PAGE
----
Despite being on the beach when informed – just days ahead of the grande partenza – of his inclusion in the Giro, Contador shrugged off his sandy preparation by winning the Italian race at the first attempt. After two solid ITTs, Contador moved into pink on the Passo Fedaia in stage 15 en route to finishing 1:53 to the better of Riccardo Ricco, that bastion of cleanliness in Milan.
With a not imperceptible dig towards ASO, who had banned Astana from appearing in the Tour, Contador claimed that "taking part in the Giro and winning it was a really big achievement, bigger than if I'd had a second victory in the Tour de France".

Records tumble as Contador wins the 2008 Vuelta

In the space of 15 months, Contador entered the select club of riders with overall wins in each of cycling's three Grand Tours.
The foundations of Contador's Vuelta victory came in stage 13 when he seized the golden jersey with a searing solo win on the mythical Angliru ahead of fellow Spaniards Alejandro Valverde and Joaquim Rodriguez.
Contador doubled up one day later at Fuentes de Invierno, and, despite pressure from team-mate Leipheimer in the decisive time trial, held on for his third consecutive Grand Tour victory. Joining the likes of Anquetil, Gimondi, Merckx and Hinault, Contador became the youngest rider (25) to win all three major stage races.

Close but no cigar in stage 8 of 2009 Paris-Nice

One of the stand-out days of Contador's career was arguably one on which he failed to win. But the Spaniard's no-holds-barred attack in the final stage of Paris-Nice in 2009 exemplified the win-or-die attitude which made him such an explosive and popular rider.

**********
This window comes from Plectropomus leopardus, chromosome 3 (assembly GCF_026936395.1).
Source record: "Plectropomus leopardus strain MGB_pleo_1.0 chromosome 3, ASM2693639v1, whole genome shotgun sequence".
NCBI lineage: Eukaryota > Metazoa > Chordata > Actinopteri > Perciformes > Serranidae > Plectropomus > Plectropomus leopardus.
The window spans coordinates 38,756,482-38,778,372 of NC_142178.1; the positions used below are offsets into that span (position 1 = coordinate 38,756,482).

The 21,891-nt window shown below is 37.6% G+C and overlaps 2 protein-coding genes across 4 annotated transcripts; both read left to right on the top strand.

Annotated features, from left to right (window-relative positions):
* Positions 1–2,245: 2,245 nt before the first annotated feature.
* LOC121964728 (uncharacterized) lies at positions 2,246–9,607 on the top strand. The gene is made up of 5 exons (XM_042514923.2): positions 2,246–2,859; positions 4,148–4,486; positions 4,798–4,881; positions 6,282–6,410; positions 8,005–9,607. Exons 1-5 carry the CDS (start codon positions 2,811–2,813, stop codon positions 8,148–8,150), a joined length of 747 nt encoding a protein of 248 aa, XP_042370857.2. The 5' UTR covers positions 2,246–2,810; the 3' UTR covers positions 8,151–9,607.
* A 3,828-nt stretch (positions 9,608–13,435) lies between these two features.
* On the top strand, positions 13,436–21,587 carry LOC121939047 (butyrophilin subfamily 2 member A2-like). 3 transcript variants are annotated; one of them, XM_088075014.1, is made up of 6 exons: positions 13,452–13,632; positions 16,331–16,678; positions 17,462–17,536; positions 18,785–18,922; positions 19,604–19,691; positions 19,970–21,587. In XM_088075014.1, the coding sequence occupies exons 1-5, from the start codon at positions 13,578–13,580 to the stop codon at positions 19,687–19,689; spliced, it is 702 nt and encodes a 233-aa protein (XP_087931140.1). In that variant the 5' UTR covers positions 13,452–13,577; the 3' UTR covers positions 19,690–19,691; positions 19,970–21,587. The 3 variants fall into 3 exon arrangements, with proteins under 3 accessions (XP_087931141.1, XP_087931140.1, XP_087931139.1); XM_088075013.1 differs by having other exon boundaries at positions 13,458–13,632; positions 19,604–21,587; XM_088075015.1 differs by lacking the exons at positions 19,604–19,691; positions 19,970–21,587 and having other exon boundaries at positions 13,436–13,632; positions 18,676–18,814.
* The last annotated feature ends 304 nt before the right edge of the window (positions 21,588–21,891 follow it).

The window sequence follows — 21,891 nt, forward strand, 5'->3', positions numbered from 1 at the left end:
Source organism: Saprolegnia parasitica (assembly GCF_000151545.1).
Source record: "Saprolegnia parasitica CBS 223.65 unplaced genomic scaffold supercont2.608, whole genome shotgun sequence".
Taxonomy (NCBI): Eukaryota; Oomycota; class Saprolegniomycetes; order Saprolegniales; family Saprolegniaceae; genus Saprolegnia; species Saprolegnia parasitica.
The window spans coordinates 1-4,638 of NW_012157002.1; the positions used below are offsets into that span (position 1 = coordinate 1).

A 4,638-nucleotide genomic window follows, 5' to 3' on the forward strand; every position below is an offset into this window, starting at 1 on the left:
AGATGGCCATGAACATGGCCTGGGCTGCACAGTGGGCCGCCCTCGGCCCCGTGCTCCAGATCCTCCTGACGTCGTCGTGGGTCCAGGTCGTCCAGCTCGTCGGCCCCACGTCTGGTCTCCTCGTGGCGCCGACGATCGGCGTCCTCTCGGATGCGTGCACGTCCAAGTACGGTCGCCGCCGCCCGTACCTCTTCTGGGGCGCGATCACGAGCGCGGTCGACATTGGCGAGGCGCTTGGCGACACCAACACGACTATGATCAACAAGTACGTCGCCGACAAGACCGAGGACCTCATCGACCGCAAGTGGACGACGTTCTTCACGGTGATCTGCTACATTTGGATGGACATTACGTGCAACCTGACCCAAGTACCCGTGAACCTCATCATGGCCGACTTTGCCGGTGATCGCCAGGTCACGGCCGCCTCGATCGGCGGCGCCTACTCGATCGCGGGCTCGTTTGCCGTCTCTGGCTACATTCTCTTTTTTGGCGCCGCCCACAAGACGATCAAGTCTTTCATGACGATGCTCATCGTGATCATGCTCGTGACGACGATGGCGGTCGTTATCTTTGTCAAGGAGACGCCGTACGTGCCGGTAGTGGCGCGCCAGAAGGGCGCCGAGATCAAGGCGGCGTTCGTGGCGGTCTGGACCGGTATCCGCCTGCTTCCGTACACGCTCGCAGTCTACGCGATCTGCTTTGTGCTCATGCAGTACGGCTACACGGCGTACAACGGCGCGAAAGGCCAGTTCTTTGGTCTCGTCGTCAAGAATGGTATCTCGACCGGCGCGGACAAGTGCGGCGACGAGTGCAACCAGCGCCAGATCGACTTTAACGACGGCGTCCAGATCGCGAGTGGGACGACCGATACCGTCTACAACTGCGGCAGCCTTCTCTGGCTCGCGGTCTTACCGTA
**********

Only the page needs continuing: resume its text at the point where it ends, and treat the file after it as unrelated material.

Having cemented his overall lead by taking almost a minute on nearest rival Luis Leon Sanchez on Montagne de Lure in stage 6, Contador looked set to retain his Paris-Nice crown. But in the last 20km of stage 7, a dramatic defaillance in Fayence saw Contador sensationally drop to fourth place, 1:50 down, ahead of the final stage to Nice.

Contador 'delighted to win on home soil'

Most riders would have accepted defeat; not Contador. He attacked on the Col de la Porte after just 40km to open up a two-minute advantage – only to be pegged back on the descent of the Col d'Eze inside the final 10km. The upshot is that Contador slashed his deficit by 26 seconds, but still stayed fourth. You win some, you lose some – but in Contador's case, you practically always do so in style.
A similar scenario played out in this year's Paris-Nice where, in the final stage, Contador threw caution to the wind and came within two seconds of prising the yellow jersey from the shoulders of Sergio Henao.

Contador turns tables and gives Armstrong the look